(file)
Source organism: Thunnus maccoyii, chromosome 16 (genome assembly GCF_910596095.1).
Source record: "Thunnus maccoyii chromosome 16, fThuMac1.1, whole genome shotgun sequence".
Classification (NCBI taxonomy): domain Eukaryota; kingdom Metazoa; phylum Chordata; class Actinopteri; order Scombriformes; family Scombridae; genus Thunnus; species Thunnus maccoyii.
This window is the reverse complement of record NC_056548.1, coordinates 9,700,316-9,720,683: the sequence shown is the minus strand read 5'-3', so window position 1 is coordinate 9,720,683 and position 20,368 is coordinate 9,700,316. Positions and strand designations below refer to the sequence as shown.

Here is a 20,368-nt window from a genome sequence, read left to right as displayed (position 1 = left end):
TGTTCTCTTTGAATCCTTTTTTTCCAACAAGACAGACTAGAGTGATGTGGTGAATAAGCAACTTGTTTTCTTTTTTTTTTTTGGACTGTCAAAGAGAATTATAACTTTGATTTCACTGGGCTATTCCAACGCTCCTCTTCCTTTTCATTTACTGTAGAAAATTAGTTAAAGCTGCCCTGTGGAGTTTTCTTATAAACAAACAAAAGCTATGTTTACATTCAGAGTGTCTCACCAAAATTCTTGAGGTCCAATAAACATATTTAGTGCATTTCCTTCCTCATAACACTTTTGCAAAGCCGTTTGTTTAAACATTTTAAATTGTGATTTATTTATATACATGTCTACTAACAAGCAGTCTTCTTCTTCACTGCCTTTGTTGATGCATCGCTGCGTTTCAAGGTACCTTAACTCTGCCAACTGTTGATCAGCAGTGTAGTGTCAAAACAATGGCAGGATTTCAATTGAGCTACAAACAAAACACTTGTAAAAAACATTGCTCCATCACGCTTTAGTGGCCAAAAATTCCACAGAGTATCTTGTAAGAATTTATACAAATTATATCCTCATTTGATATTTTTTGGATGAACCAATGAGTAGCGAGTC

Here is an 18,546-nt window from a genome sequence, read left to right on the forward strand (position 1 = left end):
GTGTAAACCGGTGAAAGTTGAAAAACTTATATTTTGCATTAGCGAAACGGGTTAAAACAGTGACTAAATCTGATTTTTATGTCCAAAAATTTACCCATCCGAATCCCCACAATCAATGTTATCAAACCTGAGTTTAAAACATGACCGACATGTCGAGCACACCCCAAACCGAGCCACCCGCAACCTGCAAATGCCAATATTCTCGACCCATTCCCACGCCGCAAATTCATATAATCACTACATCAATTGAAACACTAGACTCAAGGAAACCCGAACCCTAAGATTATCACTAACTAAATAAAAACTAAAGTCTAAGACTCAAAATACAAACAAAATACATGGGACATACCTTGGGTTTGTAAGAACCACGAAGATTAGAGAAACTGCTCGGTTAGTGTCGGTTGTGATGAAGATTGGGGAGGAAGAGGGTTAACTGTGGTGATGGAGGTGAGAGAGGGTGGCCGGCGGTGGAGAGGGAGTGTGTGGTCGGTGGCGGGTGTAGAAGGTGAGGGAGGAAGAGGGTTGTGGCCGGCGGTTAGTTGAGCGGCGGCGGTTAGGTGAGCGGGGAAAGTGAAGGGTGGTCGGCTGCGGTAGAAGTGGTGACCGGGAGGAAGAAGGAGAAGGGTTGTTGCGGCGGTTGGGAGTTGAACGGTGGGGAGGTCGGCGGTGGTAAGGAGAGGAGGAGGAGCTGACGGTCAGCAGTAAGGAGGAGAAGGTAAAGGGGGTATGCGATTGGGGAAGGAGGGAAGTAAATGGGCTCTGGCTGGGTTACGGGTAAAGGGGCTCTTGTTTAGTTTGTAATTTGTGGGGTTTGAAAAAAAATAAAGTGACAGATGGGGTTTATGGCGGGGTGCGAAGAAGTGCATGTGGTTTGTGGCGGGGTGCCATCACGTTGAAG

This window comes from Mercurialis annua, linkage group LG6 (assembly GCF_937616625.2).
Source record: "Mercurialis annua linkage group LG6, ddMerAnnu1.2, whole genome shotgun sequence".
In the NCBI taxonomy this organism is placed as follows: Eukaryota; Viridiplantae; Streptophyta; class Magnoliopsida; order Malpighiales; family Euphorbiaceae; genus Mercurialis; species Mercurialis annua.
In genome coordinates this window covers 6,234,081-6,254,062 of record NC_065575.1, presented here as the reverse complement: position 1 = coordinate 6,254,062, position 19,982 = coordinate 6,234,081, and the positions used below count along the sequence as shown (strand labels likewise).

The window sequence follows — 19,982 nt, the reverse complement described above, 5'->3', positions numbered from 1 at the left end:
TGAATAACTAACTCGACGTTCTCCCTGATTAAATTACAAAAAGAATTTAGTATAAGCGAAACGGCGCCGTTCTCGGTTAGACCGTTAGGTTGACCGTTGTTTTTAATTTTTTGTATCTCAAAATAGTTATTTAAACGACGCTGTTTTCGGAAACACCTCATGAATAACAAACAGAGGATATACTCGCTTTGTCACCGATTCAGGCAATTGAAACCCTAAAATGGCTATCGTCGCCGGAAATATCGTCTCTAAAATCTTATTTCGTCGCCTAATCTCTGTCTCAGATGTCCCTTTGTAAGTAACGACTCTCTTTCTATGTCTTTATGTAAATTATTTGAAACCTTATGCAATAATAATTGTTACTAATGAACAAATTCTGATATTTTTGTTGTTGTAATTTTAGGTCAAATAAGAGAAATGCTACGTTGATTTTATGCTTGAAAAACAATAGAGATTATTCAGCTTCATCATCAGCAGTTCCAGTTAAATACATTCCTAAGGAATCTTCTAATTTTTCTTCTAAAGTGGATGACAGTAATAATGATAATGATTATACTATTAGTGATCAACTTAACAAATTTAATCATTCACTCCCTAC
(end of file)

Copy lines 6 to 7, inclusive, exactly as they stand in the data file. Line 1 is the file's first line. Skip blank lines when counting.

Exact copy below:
TGTTCTCTTTGAATCCTTTTTTTCCAACAAGACAGACTAGAGTGATGTGGTGAATAAGCAACTTGTTTTCTTTTTTTTTTTTGGACTGTCAAAGAGAATTATAACTTTGATTTCACTGGGCTATTCCAACGCTCCTCTTCCTTTTCATTTACTGTAGAAAATTAGTTAAAGCTGCCCTGTGGAGTTTTCTTATAAACAAACAAAAGCTATGTTTACATTCAGAGTGTCTCACCAAAATTCTTGAGGTCCAATAAACATATTTAGTGCATTTCCTTCCTCATAACACTTTTGCAAAGCCGTTTGTTTAAACATTTTAAATTGTGATTTATTTATATACATGTCTACTAACAAGCAGTCTTCTTCTTCACTGCCTTTGTTGATGCATCGCTGCGTTTCAAGGTACCTTAACTCTGCCAACTGTTGATCAGCAGTGTAGTGTCAAAACAATGGCAGGATTTCAATTGAGCTACAAACAAAACACTTGTAAAAAACATTGCTCCATCACGCTTTAGTGGCCAAAAATTCCACAGAGTATCTTGTAAGAATTTATACAAATTATATCCTCATTTGATATTTTTTGGATGAACCAATGAGTAGCGAGTC

Here is an 18,546-nt window from a genome sequence, read left to right on the forward strand (position 1 = left end):